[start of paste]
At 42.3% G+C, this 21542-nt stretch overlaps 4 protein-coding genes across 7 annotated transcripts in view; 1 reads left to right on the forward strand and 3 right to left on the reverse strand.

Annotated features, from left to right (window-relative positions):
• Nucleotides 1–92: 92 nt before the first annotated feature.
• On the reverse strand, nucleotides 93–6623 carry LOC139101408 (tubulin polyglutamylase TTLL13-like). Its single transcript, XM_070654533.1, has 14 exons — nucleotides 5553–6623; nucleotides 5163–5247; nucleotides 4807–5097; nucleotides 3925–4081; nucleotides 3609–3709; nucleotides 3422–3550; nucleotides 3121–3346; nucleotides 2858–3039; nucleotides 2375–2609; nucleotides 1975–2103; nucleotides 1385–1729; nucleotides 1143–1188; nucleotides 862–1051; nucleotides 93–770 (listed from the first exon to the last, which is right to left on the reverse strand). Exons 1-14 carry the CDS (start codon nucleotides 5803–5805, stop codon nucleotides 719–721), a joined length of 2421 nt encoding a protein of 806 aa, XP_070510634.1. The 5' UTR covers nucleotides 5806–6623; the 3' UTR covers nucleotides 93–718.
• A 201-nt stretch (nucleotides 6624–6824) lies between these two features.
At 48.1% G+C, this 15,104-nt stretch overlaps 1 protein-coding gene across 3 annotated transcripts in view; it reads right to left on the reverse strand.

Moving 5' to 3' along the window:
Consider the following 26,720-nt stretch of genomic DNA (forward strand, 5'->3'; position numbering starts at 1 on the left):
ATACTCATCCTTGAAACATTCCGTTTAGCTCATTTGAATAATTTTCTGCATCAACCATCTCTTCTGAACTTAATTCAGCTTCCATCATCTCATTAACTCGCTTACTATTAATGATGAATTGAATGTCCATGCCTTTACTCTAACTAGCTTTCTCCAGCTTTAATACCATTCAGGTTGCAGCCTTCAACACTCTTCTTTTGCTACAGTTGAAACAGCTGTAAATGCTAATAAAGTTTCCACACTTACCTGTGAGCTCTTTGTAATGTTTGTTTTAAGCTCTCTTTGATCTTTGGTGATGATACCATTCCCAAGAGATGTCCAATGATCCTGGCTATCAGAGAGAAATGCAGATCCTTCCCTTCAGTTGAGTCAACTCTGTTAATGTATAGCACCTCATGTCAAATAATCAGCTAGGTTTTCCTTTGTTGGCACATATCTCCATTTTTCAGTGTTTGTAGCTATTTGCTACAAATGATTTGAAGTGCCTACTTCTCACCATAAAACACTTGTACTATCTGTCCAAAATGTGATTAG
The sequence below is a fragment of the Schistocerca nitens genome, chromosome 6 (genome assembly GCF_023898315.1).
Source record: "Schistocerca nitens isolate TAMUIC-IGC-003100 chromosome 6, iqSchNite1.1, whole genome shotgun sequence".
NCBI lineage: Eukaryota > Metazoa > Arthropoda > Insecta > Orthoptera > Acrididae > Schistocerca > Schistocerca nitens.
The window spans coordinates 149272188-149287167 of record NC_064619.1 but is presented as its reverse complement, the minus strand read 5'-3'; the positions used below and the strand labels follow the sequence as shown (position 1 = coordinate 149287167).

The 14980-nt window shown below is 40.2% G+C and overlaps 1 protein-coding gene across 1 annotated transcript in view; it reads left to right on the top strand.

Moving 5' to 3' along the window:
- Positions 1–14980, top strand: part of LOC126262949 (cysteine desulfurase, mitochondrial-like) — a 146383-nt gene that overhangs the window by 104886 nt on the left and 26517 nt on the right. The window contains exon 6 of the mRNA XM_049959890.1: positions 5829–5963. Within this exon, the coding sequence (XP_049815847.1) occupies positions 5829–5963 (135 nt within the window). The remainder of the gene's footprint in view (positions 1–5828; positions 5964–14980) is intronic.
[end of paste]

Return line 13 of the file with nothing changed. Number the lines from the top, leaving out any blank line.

The window spans coordinates 149272188-149287167 of record NC_064619.1 but is presented as its reverse complement, the minus strand read 5'-3'; the positions used below and the strand labels follow the sequence as shown (position 1 = coordinate 149287167).